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Bug#652011: general: Repeated pattern of FHS violation: Dependencies of /sbin and /bin, belong in /lib

Roger Leigh <rleigh@codelibre.net> writes:

> On Wed, Dec 14, 2011 at 12:53:24PM -0500, Zachary Harris wrote:
>>   I could be wrong, but my (admittedly stereotyped) impression of the
>> standard use cases is that if you've got someone who DOES want to mount
>> /usr separately from "/" (e.g. over NFS or because of a selectively
>> encrypted LVM), such person is more likely wanting to do so in "pure
>> Debian", rather than, say, in Ubuntu.
> This is a bit beside the point.  People keep bringing up mounting /usr
> over NFS.  No one to date has provided a sensible use case for it.
> This is because "old timers" (or whoever) have failed to notice a
> fundamental flaw: *package management does not work with a shared /usr*.

The cluster setup I use at work uses an initramfs with all the essential
stuff in it and mounts the rest over NFS. The reason why this works is
that the / is just as shared as /usr. Just one is shared via pxe and
then other via NFS.

The reason for not having everything on NFS is to reduce network load
and that nodes should be minimally functional without NFS. Esspecially
that you can still log in as root and diagnose problems.

> On a Debian there are really only two categories for partitions:
> those under the control of the package manager, and those which
> are not (user data etc.).  Does it make sense to split package-managed
> files over multiple partitions? (other than /var)
> This is *the* key point.  Under a package managed distribution /
> and /usr are part of a *managed whole*.  They can't exist separately,
> even if they are on different partitions, mounted over NFS, or
> whatever.  It's fine that such things /work/, but we do need to
> question /why/ one would do such a thing.  If you're mounting /usr
> over NFS, the real question is "why aren't you mounting / over NFS,
> which also then includes /usr?".  Mounting /usr separately makes no
> sense *at all*.
> The same argument applies to encryption.  / and /usr both contain a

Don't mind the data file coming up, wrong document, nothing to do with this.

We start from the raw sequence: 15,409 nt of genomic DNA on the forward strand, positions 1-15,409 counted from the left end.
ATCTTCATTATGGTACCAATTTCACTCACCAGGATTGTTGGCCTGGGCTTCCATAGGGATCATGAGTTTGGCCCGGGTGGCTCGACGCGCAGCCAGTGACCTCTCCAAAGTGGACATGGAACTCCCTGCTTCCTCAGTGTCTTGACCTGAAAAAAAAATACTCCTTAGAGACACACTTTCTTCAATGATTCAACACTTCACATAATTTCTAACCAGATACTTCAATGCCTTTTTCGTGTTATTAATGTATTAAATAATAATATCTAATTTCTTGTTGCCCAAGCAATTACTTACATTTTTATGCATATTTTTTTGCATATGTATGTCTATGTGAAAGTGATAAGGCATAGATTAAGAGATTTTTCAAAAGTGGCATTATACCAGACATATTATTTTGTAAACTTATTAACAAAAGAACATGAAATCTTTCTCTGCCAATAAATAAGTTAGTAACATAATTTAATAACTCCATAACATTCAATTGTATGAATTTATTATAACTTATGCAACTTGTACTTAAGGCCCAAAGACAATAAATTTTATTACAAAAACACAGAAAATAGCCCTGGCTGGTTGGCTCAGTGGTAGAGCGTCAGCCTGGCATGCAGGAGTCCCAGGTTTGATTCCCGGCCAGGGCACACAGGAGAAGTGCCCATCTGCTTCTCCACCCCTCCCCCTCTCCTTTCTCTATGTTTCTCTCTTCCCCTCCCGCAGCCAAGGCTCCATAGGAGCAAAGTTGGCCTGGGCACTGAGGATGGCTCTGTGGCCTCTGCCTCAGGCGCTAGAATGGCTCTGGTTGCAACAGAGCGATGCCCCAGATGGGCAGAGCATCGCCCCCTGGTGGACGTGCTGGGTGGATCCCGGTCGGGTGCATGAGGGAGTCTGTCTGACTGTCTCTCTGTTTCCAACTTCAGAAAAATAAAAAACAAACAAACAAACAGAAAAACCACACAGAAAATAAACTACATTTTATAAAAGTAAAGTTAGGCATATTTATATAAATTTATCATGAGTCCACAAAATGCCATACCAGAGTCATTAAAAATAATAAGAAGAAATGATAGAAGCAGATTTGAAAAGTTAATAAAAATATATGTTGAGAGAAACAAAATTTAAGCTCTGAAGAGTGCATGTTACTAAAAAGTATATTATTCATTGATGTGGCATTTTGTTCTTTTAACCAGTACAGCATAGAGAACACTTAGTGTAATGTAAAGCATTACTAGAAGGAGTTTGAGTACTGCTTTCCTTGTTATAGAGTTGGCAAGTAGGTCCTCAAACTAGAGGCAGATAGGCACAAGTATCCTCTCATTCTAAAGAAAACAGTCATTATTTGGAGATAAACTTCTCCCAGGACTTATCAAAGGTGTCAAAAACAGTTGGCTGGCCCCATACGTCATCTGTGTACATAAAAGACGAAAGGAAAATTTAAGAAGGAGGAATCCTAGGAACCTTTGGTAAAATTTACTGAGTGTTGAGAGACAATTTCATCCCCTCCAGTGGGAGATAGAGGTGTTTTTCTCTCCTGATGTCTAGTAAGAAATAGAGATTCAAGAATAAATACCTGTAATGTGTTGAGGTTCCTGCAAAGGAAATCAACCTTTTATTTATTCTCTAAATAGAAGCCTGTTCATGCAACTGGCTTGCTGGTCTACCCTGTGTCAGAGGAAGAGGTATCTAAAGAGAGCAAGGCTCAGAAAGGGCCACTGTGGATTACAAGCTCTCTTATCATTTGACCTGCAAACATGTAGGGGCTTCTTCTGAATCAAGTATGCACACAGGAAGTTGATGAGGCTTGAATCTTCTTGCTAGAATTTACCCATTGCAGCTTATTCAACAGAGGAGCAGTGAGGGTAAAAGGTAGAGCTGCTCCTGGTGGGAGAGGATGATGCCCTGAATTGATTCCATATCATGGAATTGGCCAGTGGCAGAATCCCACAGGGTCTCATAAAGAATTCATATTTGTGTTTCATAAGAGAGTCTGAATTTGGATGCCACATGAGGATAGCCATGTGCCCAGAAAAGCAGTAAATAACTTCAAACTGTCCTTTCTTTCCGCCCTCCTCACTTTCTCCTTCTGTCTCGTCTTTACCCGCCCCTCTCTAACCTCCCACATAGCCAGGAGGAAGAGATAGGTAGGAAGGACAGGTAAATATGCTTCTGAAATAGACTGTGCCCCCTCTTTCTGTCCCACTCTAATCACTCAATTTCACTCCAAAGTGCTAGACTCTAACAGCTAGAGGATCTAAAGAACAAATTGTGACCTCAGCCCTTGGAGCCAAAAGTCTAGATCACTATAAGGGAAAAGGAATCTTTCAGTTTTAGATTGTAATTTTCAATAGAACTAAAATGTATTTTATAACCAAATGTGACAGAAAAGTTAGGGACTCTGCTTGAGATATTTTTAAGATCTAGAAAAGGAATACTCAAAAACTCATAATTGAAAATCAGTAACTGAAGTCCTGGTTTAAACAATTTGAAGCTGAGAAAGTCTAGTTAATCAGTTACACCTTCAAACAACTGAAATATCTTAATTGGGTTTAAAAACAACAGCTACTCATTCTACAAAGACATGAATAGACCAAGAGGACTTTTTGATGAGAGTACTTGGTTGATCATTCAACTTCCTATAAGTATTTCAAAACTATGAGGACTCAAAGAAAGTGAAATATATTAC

> selection of programs, libraries etc.  If you're encrypting one, why
> would you not encrypt all of it?  And the same for mounting read-only.

/, specifically /etc, contains sensitive information so it has to be
encrypted. /usr on the other hand does not and encrypting it is just a
waste of cpu time.

This would actually call for having /etc a seperate (encrypted)
partition and /usr not. Encrypting /bin or /lib is indeed as useless as

> The question that needs answering is this:
>   "what are the reasons, today, for a separate /usr?"
> Excluding "historical practice".  What real function does it have?
> Does it have any reason to continue to exist?
> And regarding the LSB: I checked, and it would be entirely compliant
> for Debian to merge the two.
>> Enforce a
>> policy that anything being put into /sbin or /bin must pass the "ldd
>> test". If a dependency is in /usr/lib then negotiations have to be made
>> to reach an agreement to either "downgrade" the binary to /usr/{s,}bin
>> or "upgrade" the library to /lib. (In the case of downgrading the
>> binary, you can say that the user of the Debian package bears the
>> responsibility to have ensured that the executables he personally
>> considers "essential" in his own context were accessible where he would
>> need them when he would need them. But the distro itself should take
>> responsibility for being CONSISTENT, and thus should not say, "Here's
>> something available to you in /sbin---oh, but you can't actually use it
>> from there (so to speak).")
> The problem here is, can we /be/ consistent?  What is one system's
> essential package required for bringing up a working system is
> someone else's occasionally-used tool that's not important at all.
> Yet both might be required to be on the rootfs.  We can't be all
> things to all people in the current state.  But unification /would/
> *guarantee* things would always work and be consistent: every
> program and library would always be right there on the rootfs.

You are not reading him.

consistent == if it is in /sbin or /bin then it works without /usr.

consistent != everything even some insane user might want in / is in /.

That was exactly his point.

> The status quo is a "best effort".  Things sometimes break, and
> there's an continuing migration of "essential" packages to the
> rootfs.  Given that a modern initramfs can mount pretty much any
> filesystem, either locally or over a network, what's the *real*
> reason for a separate /usr?  It's certainly not for any booting-
> related reason.


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